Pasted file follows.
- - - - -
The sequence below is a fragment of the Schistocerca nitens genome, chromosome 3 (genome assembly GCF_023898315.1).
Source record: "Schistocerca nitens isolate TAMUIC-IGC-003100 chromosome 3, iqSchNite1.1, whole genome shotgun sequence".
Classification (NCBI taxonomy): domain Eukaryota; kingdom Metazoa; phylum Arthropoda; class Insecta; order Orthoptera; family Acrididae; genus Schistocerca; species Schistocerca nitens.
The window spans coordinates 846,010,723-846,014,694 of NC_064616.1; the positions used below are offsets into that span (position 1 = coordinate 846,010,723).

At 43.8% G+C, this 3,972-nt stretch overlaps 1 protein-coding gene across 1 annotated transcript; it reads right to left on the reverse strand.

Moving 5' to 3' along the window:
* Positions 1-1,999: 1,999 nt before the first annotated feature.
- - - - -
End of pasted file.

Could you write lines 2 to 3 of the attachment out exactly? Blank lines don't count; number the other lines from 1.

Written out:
Source record: "Schistocerca nitens isolate TAMUIC-IGC-003100 chromosome 3, iqSchNite1.1, whole genome shotgun sequence".
Classification (NCBI taxonomy): domain Eukaryota; kingdom Metazoa; phylum Arthropoda; class Insecta; order Orthoptera; family Acrididae; genus Schistocerca; species Schistocerca nitens.